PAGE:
Despite this success, Kaspersky is reported to still be focused on raising the overall level of protection on the internet and not necessarily increasing its market share.

Ties To The Russian Government?

Recent US investigations have, however, hinted at possible ties between Kaspersky and the Russian government. Kaspersky has denied this. Nevertheless, a proposed bill has made its way through Congress attempting to block the use of any Kaspersky-related products by the US Department of Defence.

Earlier this month, Kaspersky defended itself from accusations when leaked emails said it was working with Russian security forces.

18 Months In Development

Kaspersky Free has been in development over an 18 month period. Now that it has been trialled and released in Russia, Scandinavia, and China, it will be rolled out worldwide in the coming months, landing in the UK this October.

What Does This Mean For Your Business?

Kaspersky is widely recognised as being one of the better types of antivirus software programs available, so the chance of getting a more basic, but still good version of it free may be helpful and cost-saving for individuals and small businesses. As well as promoting its brand globally, and picking up some more market share from Microsoft and from businesses that (after trying Kaspersky) switch up to the full version, freely available antivirus software of this calibre could also create a safer online environment.

Some other attractive features of the free version are that it works with USB sticks and other portable storage media, it provides protection against phishing and infected files being run, and, unlike other free antivirus software, it is ad-free.

It is important to remember, however, that cyber criminals now conduct sophisticated, multi-level attacks, and often target weak spots away from the traditional firewall and antivirus perimeter. There is also the near-future threat of AI being used to get around antivirus programs of all kinds (unless they are modified with their own AI manufacturers). Antivirus should, therefore, be considered as just one element in a multi-level defence that businesses now need to be truly protected against known, popular types of cyber attack.

AI Can Defeat Anti-Virus Software

The potential of AI to be used against businesses when in the wrong hands has been highlighted with the news that an AI robot has been able to crack open a safe and that AI can be used to create custom malware that can defeat antivirus software.

Safe Cracking Robot

Witnessed live by several hundred hackers in DefCon over the weekend, a low-cost robot, developed by a team from SparkFun Electronics, was able to open a safe in around 30 minutes. The safe was developed by SentrySafe, a leading safe maker in the market.

AI Process of Elimination

The AI robot was able to quickly reduce a possible million combinations to just 1,000, which meant that the robot was then able to try the remaining combinations until it cracked the safe with 51.36.93 as the combination.

When the safe popped open, it was reportedly greeted with thunderous applause from the many hundreds of hackers attending the demonstration.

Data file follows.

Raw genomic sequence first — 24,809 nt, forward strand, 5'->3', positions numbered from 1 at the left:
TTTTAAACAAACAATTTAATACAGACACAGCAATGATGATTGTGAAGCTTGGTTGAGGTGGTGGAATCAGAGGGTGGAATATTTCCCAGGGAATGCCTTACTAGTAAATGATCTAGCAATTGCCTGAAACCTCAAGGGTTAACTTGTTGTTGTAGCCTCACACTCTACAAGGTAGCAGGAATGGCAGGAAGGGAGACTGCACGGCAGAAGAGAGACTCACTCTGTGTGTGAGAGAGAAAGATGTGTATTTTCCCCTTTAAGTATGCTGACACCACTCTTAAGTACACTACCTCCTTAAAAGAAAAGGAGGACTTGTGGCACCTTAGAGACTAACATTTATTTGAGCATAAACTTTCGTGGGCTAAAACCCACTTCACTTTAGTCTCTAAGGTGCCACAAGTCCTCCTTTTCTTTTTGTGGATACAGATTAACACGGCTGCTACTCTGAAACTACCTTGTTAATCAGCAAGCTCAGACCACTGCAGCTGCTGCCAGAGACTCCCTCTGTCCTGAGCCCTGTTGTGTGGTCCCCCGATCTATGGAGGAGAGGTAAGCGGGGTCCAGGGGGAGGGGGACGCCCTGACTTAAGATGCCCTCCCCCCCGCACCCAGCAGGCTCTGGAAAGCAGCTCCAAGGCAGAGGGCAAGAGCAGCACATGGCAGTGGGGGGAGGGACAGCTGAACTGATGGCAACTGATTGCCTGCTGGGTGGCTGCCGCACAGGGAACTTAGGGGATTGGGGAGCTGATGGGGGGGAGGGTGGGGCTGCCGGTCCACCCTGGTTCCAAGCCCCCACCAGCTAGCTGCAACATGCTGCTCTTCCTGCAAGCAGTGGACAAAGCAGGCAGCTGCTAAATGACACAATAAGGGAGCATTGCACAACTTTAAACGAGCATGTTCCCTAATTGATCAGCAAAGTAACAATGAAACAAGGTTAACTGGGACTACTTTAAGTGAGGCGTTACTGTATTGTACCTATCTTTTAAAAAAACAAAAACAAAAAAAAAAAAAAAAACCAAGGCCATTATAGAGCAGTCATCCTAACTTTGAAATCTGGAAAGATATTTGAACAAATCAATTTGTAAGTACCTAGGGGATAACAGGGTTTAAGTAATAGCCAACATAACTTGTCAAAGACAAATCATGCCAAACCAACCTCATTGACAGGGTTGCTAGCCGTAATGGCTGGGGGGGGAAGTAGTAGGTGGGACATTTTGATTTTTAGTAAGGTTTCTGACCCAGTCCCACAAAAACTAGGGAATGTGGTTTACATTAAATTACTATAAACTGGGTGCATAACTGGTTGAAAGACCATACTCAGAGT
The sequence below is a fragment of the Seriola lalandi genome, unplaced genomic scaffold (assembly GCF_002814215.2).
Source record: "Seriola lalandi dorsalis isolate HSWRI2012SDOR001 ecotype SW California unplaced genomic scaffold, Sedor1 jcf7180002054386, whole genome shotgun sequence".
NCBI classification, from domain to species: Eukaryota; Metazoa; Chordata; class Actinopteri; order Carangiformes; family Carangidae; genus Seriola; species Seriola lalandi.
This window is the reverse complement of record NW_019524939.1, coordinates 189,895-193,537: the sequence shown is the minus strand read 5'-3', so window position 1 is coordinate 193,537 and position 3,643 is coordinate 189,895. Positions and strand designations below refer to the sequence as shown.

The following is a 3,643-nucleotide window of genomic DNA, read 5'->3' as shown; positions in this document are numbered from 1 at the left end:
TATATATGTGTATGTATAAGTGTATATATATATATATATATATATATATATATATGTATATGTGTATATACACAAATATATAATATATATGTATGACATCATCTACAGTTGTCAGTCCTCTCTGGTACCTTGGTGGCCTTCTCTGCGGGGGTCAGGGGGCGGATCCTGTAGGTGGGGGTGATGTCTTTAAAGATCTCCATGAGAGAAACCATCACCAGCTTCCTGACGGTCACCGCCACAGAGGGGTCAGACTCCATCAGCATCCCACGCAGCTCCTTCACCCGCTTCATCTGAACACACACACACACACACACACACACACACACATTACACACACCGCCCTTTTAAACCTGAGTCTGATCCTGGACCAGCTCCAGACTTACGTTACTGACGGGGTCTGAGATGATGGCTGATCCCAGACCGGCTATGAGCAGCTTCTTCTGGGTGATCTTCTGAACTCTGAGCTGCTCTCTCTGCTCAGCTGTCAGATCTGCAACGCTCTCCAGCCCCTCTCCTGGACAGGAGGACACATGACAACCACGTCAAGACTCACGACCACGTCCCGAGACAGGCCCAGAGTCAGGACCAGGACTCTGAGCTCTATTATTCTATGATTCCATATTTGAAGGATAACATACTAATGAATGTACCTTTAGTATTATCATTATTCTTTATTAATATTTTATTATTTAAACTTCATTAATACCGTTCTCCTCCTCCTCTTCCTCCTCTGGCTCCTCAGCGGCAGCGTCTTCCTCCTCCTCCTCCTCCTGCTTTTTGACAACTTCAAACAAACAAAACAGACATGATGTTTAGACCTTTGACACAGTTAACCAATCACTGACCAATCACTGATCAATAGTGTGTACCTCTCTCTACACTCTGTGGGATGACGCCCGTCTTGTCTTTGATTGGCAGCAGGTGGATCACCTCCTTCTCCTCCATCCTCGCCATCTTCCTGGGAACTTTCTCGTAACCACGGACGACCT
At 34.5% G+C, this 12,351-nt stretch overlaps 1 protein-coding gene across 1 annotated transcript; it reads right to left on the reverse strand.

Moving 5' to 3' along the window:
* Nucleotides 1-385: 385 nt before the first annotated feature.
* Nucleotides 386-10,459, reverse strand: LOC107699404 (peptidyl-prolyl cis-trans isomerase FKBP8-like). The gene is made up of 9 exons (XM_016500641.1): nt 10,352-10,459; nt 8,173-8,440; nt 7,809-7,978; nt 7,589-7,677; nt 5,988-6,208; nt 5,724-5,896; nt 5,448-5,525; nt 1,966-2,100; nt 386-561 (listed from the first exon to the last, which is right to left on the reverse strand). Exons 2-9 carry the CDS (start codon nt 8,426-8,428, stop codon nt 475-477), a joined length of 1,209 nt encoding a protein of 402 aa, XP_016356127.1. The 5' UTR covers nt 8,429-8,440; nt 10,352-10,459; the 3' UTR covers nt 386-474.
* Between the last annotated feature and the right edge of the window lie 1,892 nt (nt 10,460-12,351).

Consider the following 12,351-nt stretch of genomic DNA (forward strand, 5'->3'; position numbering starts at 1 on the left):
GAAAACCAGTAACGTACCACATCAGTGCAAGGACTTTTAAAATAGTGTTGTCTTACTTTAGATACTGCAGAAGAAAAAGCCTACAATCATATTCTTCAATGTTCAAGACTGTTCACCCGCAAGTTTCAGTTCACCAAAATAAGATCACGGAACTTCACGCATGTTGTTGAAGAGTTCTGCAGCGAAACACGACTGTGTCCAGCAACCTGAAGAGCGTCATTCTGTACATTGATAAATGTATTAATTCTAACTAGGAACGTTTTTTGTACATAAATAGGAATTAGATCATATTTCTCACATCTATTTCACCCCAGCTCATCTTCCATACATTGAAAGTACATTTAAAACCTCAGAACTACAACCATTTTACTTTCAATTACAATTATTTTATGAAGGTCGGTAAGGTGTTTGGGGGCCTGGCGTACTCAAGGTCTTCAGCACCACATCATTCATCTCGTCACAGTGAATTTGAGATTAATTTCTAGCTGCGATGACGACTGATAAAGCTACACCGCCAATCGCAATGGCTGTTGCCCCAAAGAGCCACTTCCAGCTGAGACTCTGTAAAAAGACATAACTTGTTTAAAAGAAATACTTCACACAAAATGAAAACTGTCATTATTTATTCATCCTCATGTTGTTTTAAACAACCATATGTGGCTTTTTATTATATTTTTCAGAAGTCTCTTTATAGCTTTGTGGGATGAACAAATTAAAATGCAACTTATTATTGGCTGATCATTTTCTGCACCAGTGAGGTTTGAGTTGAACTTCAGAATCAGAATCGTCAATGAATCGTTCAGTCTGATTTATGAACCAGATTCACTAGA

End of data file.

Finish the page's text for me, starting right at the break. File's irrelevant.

The robot’s creators, SparkFun, were reported to have been especially happy with the successful safecracking because, prior to the DefCon event, it had only previously been tried on a smaller safe and in the presence of a much smaller audience.

Budget Bot

The apparent sophistication of the bot and its abilities were especially surprising given its ‘budget’ origins. The robot only cost around $200 to assemble, and used 3D-printed parts. The parts are easily replaceable, and can be custom-designed to fit different brands of safes that use combination security features.

Machine-Learning Tools ‘Own Language’

Quite apart from cracking safes, it has been recently discovered that machine-learning tools can also develop their own communication language.

One potentially worrying development is that some AI machines can even create custom malware to defeat antivirus software by learning how to tweak malicious binaries, and using the modified code to slip past antivirus tools.

Modifying OpenAI

Technical director of data science at security shop Endgame, Hyrum Anderson, showed at DefCon how the research his company has been able to adapt Elon Musk’s OpenAI framework, and apply it to the task of creating malware that current anti-virus software will be unable to spot.

Posted Online

The antivirus defeating machine-learning software has been posted on the Github page, and Anderson has reportedly encouraged people to try it out for themselves.

It is thought that antivirus / security firms will be among the first to try out this particular AI development with a view to assessing how their security products could be affected, and how to guard against this new potential threat.

What Does This Mean For Your Business?

Hackers and cyber criminals have access to same technology as the rest of us, and this story illustrates that just as AI can be used to make beneficial and commercial developments and innovations in the right hands and with good intentions, it also represents the next wave of threats to business and, indeed, state security when in the wrong hands. Businesses have long-trusted antivirus and other security software to provide a basic low maintenance, low cost, but effective defence against popular forms or attack. With sophisticated, low cost AI options potentially being used by cyber criminals against businesses and other organisations, the worry is that popular security solutions will have to be re-designed, constantly re-modified, and may not be able to keep up with more ‘intelligent’ threats. It may even be the case that business software security solutions will need their own AI element to be able to combat AI threats. This could have cost implications for businesses, as well as the need to re-visit risk assessments, and to check that security suppliers have adequate protection measures in place to take account of and deal with known, possible AI-based security threats.